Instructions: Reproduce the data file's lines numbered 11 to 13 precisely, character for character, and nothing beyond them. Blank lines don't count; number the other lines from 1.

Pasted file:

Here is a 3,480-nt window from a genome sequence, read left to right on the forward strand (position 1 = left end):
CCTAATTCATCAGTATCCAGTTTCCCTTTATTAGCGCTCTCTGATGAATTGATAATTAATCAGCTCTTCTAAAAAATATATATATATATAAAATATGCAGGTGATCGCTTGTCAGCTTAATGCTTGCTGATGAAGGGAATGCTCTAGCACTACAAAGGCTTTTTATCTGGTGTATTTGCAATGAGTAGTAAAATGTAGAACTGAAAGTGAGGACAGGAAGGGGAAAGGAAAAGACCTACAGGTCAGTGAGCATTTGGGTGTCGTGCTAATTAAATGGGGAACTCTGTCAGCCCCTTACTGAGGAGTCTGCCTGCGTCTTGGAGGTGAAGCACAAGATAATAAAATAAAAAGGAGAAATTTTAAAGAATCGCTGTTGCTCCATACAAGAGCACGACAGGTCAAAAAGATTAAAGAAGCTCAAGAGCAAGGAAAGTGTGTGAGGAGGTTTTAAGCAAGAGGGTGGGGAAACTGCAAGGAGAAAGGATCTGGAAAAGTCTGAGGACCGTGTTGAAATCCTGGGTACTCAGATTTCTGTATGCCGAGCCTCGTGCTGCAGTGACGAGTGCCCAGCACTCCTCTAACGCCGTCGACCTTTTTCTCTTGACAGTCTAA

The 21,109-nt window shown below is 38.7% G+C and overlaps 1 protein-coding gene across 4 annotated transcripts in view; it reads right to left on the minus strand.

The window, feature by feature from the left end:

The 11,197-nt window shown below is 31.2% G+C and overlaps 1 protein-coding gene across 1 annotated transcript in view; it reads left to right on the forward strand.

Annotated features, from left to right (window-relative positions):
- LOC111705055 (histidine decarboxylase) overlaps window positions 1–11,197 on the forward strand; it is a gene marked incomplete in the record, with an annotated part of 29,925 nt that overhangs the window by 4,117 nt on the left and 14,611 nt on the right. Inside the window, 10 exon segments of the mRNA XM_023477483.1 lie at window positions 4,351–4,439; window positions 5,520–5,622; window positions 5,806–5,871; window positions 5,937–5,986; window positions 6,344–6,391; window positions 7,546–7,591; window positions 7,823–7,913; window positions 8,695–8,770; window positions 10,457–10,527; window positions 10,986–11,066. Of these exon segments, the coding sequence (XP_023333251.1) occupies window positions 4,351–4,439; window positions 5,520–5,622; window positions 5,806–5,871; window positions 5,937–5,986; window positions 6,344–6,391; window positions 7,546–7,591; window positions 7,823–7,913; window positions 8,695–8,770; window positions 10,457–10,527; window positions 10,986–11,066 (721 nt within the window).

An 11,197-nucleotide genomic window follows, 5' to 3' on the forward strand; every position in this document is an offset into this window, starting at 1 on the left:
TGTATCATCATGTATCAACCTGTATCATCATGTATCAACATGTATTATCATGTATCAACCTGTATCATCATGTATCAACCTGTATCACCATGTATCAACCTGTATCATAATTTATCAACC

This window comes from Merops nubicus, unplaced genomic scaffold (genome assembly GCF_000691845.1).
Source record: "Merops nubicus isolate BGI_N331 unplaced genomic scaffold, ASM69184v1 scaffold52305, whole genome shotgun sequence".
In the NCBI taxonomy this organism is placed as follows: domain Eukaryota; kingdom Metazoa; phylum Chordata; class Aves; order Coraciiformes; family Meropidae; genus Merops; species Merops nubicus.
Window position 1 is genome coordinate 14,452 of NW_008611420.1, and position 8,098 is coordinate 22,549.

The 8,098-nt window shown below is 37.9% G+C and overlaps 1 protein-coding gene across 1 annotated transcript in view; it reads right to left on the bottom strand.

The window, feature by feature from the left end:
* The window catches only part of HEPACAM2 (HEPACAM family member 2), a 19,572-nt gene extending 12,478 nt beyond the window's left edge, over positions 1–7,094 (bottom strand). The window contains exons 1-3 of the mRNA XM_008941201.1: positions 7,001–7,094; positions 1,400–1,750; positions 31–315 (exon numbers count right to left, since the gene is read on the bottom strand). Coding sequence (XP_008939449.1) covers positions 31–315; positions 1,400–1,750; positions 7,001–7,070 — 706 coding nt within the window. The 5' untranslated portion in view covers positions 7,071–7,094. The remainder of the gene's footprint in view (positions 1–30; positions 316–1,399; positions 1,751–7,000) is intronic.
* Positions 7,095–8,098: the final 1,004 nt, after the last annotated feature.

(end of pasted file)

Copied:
Source record: "Merops nubicus isolate BGI_N331 unplaced genomic scaffold, ASM69184v1 scaffold52305, whole genome shotgun sequence".
In the NCBI taxonomy this organism is placed as follows: domain Eukaryota; kingdom Metazoa; phylum Chordata; class Aves; order Coraciiformes; family Meropidae; genus Merops; species Merops nubicus.
Window position 1 is genome coordinate 14,452 of NW_008611420.1, and position 8,098 is coordinate 22,549.